COLUMBUS, Ohio (WCMH) — Columbus community members, local leaders and federal leaders are trying to work together to reduce the amount of violent crime in the city.

During a press conference Thursday, Mayor Andrew Ginther announced three additional plans to address violent crime. Steve Dettelbach, Director of the Bureau of Alcohol, Tobacco, Firearms and Explosives, was at that press conference. Afterward, he met with some community members who’ve lost loved ones to violence.

“It was an honor to be there to have our voices heard, but it also is alarming because it lets you know how serious we’ve gotten in this small city of Columbus,” said Malissa Thomas St. Clair, Founder of the non-profit Mothers of Murdered Columbus Children.

Ginther announced three actions the city will take following its meeting with ATF:

  • Dedicate at least $5 million from the capital budget will go toward tools and technology related to the use of the National Integrated Ballistic Information Network. ATF runs the interstate network to compare ballistic evidence in firearm-related crimes.
  • Spend $250,000 to hire two assistant U.S. attorneys who will focus on prosecuting violent crime
  • Create a Regional Crime Gun Intelligence Center, which will include the Columbus police, other area police departments and the ATF.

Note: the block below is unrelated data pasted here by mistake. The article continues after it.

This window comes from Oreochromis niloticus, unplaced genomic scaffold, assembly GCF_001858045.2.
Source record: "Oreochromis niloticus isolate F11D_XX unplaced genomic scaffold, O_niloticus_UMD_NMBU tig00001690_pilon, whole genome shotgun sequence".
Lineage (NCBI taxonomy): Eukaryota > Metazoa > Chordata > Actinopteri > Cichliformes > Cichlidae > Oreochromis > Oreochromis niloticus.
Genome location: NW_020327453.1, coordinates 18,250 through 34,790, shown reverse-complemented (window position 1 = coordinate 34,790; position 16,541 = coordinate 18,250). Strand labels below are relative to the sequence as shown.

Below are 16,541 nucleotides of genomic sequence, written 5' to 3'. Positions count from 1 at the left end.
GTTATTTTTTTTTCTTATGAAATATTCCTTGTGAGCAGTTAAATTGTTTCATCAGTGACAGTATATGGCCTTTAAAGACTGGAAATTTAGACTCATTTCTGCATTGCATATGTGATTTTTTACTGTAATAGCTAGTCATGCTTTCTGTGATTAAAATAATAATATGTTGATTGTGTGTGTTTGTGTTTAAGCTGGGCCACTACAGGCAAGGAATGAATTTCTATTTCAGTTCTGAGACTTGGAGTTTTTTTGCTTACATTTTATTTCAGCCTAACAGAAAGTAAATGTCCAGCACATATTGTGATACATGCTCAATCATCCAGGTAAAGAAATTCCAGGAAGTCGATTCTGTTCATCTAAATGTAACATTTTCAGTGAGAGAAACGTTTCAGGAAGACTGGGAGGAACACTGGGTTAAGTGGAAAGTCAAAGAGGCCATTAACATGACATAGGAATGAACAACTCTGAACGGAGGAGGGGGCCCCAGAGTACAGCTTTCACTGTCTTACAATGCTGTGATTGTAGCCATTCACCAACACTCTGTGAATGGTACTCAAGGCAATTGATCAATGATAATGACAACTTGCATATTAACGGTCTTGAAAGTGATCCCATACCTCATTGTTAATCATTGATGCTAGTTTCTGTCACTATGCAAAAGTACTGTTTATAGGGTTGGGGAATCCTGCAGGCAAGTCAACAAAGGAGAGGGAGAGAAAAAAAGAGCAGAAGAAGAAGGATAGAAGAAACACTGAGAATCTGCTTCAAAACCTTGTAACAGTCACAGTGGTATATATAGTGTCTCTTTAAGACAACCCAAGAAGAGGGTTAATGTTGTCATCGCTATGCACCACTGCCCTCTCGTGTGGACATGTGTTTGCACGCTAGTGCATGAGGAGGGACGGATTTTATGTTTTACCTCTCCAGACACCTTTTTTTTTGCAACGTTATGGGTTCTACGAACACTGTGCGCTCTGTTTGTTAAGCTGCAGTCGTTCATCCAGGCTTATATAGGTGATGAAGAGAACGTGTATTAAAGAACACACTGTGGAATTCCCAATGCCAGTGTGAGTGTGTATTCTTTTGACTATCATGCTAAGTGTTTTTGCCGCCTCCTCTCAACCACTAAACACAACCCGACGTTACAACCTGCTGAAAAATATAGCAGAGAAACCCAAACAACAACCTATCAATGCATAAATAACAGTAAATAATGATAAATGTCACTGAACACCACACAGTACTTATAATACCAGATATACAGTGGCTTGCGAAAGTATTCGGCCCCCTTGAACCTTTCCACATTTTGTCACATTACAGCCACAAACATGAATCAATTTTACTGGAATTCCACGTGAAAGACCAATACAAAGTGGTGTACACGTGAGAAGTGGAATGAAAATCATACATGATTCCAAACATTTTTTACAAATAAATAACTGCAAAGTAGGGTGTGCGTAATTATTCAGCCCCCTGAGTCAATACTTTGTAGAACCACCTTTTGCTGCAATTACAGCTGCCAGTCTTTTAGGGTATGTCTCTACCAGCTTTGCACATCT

Thomas St. Clair and other community advocates she works with were at the table Thursday evening.

“Having two mothers who fight for our mission so their children do not become a statistic and having two mothers there that understand this pain in a deep way was allowing them to have the full circle moment of how we’re fighting for Columbus,” she said. “I do think they listened, and I think they listened with a true open heart.”

Included in efforts to decrease violent crime is work to stop youth violence. Jene Patrick, brand ambassador for Mothers of Murdered Columbus Children, was also at Thursday’s meeting. She said part of the solution to curbing youth violence involves not just helping the kids, but also their parents.

“What we’re dealing with is way more than just what’s going on right now,” Patrick said. “And we cannot save these kids unless we help the parents as well.”

Patrick and Thomas St. Clair both hope the conversations and plans which took place Thursday lead to action.

“We can talk about it all day long, but what are we really doing and making sure we hold them accountable for what they say they’re going to do,” Patrick said.